Little Prince Kids Restaurant in Korea
People who’ve never been to South Korea may not realize what a modern, upscale and high tech county it is.
The focus on child-centered themed restaurants and cafes is one of my favorite things about this incredible city. These eat-and-play restaurants entertain kids in a safe, well-designed environment while parents can stay reasonably engaged as well. Kids’ cafes and restaurants are highly popular in South Korea and are found throughout the country in unexpected places.
As a foreigner, the hardest part is finding them, but once you do, you’ll discover hours of fun and enjoyment for your kids and yourself.
It may surprise you, but kids’ cafes in Korea are actually known for having tasty, quality food! Americans might be shocked at the notion. After all, our country’s most popular example of kid-centered, eat-and-play restaurants is Chuck E. Cheese, or as my husband calls it, Chuck E. Disease (have your kids ever NOT ended up with some cold or virus after spending an afternoon here?)
At Chuck E. Cheese, and a small number of places like it, pizza is the main menu item, and it usually tastes like cardboard. The salad bar, which is usually the only healthy option, offers wilted lettuce and carrot sticks. Ok, granted, I may be exaggerating just a bit to make my point, but truthfully, the experience with its blinking, beeping, whirring lights and endless, mind-numbing sounds is nothing like the more tranquil, wholesome, educationally stimulating cafes for kids in Korea.
Hopefully you’ve read my previous entries about the Hello Kitty Restaurant and the Dalki Cafe so you know what I mean. These places do an amazing job of catering to moms with their tasty coffees and fruit drinks for sipping while the kids play, or the mini computer stations where you can surf the Internet while the kids ride the indoor train. Moms can also find an assortment of magazines to read while the kids play house or build with blocks. All the while, caring and friendly staff members are assigned to look after the kids while they play. For dads, there’s also a beer and wine selection and private dining rooms where they can even steal away to take a nap — I often see them asleep on the floor and get such a laugh.
Additionally, the toys are clean, the floors are usually spotless, the bathrooms are pristine and the food is well-balanced and delicious, if a bit pricey at times. Video cameras are placed throughout the facility with monitoring screens near every dining table so that moms can still keep an eye on kids from a distance.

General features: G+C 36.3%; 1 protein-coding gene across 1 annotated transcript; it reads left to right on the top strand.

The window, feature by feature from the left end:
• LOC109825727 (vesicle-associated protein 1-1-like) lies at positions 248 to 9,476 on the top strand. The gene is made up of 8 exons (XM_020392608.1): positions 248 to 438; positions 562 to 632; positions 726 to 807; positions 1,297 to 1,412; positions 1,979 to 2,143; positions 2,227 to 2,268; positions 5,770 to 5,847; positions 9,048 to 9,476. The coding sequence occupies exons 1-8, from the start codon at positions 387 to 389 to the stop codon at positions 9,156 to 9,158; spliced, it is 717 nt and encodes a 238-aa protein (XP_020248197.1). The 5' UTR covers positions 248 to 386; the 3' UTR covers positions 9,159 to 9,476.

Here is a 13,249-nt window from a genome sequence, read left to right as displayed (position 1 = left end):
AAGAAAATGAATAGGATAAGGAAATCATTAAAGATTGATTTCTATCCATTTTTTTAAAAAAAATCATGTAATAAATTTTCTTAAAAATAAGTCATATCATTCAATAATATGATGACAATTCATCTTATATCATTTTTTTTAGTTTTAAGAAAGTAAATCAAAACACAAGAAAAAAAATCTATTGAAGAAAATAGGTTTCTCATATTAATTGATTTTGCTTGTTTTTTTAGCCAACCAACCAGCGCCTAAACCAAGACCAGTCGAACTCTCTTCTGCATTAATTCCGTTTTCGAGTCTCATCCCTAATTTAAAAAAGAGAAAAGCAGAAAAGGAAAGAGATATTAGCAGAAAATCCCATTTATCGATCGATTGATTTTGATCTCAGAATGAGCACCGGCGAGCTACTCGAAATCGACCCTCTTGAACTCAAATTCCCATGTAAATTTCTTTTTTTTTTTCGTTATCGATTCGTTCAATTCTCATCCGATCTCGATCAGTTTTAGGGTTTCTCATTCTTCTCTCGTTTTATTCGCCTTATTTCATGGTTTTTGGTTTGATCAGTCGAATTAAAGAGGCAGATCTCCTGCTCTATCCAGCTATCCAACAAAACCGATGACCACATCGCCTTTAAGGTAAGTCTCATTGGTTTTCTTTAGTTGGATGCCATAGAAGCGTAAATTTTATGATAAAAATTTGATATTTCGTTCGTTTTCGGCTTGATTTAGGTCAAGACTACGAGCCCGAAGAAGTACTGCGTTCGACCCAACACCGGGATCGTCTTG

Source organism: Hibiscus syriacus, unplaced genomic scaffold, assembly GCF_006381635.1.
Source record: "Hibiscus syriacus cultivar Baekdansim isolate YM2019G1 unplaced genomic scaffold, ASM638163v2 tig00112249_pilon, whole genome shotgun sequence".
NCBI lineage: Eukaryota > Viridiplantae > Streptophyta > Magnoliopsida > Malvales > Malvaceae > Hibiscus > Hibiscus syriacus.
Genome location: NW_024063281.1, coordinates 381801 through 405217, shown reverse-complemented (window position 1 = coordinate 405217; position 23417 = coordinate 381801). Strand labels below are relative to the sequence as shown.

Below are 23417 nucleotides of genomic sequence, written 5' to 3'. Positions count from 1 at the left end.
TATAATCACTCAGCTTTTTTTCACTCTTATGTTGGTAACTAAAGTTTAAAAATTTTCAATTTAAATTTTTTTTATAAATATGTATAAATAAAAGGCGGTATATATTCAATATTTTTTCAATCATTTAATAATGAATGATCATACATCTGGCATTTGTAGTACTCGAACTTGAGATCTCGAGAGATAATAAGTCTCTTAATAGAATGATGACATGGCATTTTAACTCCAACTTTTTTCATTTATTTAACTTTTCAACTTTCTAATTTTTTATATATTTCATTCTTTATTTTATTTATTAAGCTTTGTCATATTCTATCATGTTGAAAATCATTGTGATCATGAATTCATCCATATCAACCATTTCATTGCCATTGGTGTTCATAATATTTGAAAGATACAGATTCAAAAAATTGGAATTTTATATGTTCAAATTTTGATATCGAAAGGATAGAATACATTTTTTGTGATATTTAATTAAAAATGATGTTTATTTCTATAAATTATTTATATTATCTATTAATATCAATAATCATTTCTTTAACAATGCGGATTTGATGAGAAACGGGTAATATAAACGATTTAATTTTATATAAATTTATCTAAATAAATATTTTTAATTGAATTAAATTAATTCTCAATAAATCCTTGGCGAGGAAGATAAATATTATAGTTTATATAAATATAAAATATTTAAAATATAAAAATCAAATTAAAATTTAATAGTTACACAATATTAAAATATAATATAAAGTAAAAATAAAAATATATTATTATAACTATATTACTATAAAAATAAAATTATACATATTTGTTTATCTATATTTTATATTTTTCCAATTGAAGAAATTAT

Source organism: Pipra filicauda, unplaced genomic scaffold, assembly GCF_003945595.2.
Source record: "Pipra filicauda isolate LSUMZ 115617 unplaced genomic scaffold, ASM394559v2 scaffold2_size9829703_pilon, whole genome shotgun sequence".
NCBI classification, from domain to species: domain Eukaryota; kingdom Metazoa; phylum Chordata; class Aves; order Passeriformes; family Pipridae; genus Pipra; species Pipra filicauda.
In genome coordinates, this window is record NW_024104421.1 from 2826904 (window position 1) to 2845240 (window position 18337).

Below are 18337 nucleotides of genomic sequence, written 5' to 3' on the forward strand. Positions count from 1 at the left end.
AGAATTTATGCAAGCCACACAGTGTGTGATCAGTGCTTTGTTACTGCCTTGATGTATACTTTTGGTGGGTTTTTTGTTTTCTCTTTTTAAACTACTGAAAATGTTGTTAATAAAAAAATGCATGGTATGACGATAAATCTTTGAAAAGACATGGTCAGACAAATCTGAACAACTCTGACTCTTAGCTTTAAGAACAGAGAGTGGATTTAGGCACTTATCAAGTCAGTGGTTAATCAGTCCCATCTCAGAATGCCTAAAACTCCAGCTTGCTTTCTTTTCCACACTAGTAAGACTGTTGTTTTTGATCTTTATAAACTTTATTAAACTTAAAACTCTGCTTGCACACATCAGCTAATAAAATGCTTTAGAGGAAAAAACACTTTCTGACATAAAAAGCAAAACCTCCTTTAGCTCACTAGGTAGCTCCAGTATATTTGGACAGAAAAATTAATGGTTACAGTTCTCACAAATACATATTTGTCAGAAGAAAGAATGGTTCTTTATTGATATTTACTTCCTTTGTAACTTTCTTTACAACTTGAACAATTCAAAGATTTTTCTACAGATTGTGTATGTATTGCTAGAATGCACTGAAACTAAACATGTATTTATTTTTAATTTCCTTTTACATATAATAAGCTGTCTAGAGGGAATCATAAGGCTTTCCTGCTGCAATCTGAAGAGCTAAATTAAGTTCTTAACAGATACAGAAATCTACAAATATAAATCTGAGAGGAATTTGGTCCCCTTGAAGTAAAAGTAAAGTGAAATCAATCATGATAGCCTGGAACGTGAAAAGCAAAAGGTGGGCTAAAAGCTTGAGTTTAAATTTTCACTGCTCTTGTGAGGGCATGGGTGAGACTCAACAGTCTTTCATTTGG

Yangcheon-gu has three separate dongs. Mok-dong is one of them. Wikipedia says that “Yangcheon-gu is home to mostly middle and upper-class families and is considered one of the best wards in Seoul to live.” About Mok-dong, Wiki says it “is famous for its education and good schools, including Yang-Chung High School, which has more than 100 years of history. For this reason, it is home to many upper class people. Many broadcasting stations are clustered in here, including CBS, and SBS. The region was usually used for raising horses in Joseon Dynasty, before it was developed by government in 1980s to provide housing for increasing population of Seoul. The name Mok means tree, probably named due to abundance of trees in the region.”
Now that you know where Mok-dong is, are you wondering why you should take a trip over there?
The Little Prince Cafe will be worth the trip.
Check out these photos of the classy-for-moms but totally-awesome-for-kids interior!
You can see more about the Little Prince Kids Restaurant online by checking out their website on Naver.
Little Prince Kids Restaurant Info:
Address: Seoul, Yangcheon-gu, Mok 1 dong, Hyperion II, 2nd floor above the GS25
Hours: 11:00 a.m. to 9:00 p.m.
Two-hour play time limit with purchase of food.
Station: Cafe is between Omokyo Station and Mokdong Station.
Walking from Omokyo Station (Seoul Subway Line 5) towards Mokdong Station, the Hyperion II is on a street corner on the left. Look for the GS 25 convenience store and the tall Hyperion Towers. The Little Prince is above the GS 25. There is an Emart across the street from the Hyperion II.